I have lived in Southeast Alaska for most of my life, and as a young Alaskan, I am greatly concerned as I watch my home change before my eyes because of climate change. Removing the Roadless Rule from the Tongass National Forest would exacerbate this trend of negative change to Southeast Alaska, Alaska as a whole and the entire planet.
Growing up in Juneau, it was always apparent that our best hope for economic, ecological, and cultural prosperity was in our healthy old-growth forests. Visitors come to experience the unique beauty of the Tongass. The Tongass is the largest national forest in the United States and encompasses around 17 million acres of land, providing a home to a diverse group of plants and animals. Commercial fisheries harvest hundreds of thousands of dollars worth of salmon every year, which would not be possible without the Tongass. The forest waterways provide the perfect habitat for the salmon to lay their eggs and for the eggs to develop. The young salmon rely on these wasters to be a safe place to feed and grow until they are strong enough to face the open ocean. Without the forest, fewer young salmon would be able to survive to make it to the ocean. Naturally this would mean the numbers of salmon in the waters around Alaska would decrease, and the fisheries would no longer be able to function.
Many people in Alaska depend on what they can get from the land and sea. The Native people of Alaska have relied on these ecosystems for thousands of years. During my time in school, I have learned more about how every ecosystem is connected in some way, and in changing one you are likely to cause changes to another. The Tongass is crucial for the success of the salmon, and in turn the salmon bring nutrients to the Tongass. The Roadless Rule protects the forest and all that live within it, including towns and communities, as well as protecting the many ecosystems beyond the Tongass.
Despite an overwhelming public mandate for the Roadless Rule to remain in place, the U.S. Forest Service is set to fully remove Roadless protections for the Tongass National Forest. I believe that this is in a large part because federal officials have no idea or don’t care what it would mean to those living in and around the Tongass. The people who propose this idea are not from Southeast Alaska, and so they do not have any real stake in whether the Roadless Rule stays in place, besides that of possible financial gain. They have not educated themselves about the consequences of clear-cutting. Many of the people calling for the removal of the rule have likely not even been to Southeast Alaska. To them, it is just a patch of land up north that could be earning them money. Clear-cutting may provide profits for a short time, although not without substantial cost to the taxpayer. But in the long term, it makes more sense financially to keep the Roadless Rule. The Tongass is very large and to many, it may seem infinite. But it is finite. Every acre is precious. Destroying the Tongass would destroy other avenues for profit. Fisheries around Alaska would close as the salmon disappeared. Fewer visitors would come to Alaska without the unique beauty of intact old-growth forests. The timber industry will never profit enough to compensate for these losses, and once the forest has been destroyed the timber industry will no longer be viable. It seems clear that the decision to remove the Roadless Rule will cause much more harm than good. Not only will it threaten our economy, our livelihoods, our food security, and our culture, it represents a serious threat to the way our democracy is supposed to work. Our leaders must listen to the people they represent, and they must listen to Indigenous voices, including by supporting the recent petition for a Traditional Homelands Conservation Rule.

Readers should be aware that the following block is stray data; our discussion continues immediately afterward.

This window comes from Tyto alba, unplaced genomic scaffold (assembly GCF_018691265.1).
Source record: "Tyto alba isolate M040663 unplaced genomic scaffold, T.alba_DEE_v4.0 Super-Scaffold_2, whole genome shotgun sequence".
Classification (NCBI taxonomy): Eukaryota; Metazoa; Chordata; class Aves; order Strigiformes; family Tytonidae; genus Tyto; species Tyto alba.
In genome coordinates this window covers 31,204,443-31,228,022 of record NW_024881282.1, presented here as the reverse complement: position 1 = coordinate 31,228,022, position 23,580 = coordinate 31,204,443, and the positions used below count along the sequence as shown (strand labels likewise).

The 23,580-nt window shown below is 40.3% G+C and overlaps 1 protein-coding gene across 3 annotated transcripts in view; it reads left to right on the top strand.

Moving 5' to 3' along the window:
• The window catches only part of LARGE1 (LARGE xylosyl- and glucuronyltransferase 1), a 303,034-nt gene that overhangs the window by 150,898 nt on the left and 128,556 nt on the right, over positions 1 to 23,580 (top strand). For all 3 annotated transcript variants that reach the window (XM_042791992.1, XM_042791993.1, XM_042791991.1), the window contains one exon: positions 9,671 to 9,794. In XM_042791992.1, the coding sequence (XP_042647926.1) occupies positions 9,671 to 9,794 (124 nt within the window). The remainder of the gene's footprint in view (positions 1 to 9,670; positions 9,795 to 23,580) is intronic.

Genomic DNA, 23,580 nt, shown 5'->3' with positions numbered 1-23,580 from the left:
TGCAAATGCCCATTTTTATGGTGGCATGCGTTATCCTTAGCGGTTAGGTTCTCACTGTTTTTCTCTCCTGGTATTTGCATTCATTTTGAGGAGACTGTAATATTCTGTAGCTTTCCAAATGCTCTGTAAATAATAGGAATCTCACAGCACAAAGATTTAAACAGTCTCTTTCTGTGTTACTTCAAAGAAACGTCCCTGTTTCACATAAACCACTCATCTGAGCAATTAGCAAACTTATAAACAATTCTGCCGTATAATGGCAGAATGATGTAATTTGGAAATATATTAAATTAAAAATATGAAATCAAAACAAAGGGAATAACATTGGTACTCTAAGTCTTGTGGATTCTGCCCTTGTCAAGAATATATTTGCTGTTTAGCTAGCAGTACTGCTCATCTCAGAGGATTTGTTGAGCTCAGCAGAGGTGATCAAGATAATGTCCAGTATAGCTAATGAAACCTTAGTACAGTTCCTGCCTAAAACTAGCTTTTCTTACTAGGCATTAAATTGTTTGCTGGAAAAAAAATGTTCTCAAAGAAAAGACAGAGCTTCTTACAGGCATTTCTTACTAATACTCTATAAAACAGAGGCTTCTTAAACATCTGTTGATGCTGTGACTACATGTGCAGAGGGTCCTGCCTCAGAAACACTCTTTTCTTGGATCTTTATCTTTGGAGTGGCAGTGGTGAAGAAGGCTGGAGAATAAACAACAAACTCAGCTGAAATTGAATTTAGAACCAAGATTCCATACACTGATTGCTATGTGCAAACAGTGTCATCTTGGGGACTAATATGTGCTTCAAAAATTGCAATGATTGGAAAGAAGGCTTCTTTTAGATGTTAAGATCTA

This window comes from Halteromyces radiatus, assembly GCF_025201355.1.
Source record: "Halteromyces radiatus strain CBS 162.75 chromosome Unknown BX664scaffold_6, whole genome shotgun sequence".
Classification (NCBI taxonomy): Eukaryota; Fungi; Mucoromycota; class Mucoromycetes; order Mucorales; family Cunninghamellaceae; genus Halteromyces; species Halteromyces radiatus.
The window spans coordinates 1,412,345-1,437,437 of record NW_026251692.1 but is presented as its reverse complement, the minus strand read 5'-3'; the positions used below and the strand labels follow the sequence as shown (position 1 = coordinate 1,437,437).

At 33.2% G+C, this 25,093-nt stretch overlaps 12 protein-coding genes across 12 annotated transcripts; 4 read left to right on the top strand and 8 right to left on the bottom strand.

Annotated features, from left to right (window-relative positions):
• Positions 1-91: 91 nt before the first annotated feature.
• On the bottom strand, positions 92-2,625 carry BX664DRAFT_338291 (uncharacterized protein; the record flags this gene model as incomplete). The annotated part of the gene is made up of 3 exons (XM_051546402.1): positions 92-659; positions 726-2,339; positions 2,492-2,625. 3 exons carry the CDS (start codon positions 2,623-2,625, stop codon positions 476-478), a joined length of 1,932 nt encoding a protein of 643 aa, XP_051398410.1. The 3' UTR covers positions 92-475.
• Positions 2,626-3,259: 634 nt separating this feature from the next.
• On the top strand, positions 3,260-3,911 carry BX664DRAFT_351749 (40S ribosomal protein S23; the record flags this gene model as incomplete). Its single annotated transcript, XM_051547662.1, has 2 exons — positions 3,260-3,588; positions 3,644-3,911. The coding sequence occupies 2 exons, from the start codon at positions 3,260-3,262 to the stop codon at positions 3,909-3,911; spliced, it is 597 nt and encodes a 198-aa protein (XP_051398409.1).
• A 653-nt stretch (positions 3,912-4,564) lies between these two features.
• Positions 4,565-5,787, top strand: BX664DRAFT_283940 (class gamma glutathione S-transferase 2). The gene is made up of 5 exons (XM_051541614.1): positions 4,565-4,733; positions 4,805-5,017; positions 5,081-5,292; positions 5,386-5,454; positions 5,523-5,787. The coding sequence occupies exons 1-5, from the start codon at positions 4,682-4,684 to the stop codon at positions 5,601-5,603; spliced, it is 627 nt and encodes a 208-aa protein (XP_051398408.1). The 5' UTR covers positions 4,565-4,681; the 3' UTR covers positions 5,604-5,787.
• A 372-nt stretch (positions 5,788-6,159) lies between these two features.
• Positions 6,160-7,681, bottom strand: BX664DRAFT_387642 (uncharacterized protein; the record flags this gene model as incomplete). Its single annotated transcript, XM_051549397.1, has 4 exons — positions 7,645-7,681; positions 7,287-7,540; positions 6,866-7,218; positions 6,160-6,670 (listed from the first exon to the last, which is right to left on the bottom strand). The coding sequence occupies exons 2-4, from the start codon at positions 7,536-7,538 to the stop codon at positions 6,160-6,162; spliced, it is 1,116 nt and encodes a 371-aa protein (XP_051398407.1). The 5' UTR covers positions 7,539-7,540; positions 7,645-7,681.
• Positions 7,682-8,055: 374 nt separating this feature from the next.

We have made it very clear that we do not want this to happen, and our leaders should not be acting against us. Listen to the people, and protect this land. The health of our communities, the strength of our democracy and our way of life depend on it.
• Helena Wayne is a lifelong Juneauite and previously attended Western Washington University. Wayne is currently attending University of Alaska Southeast and plans to major in marine biology.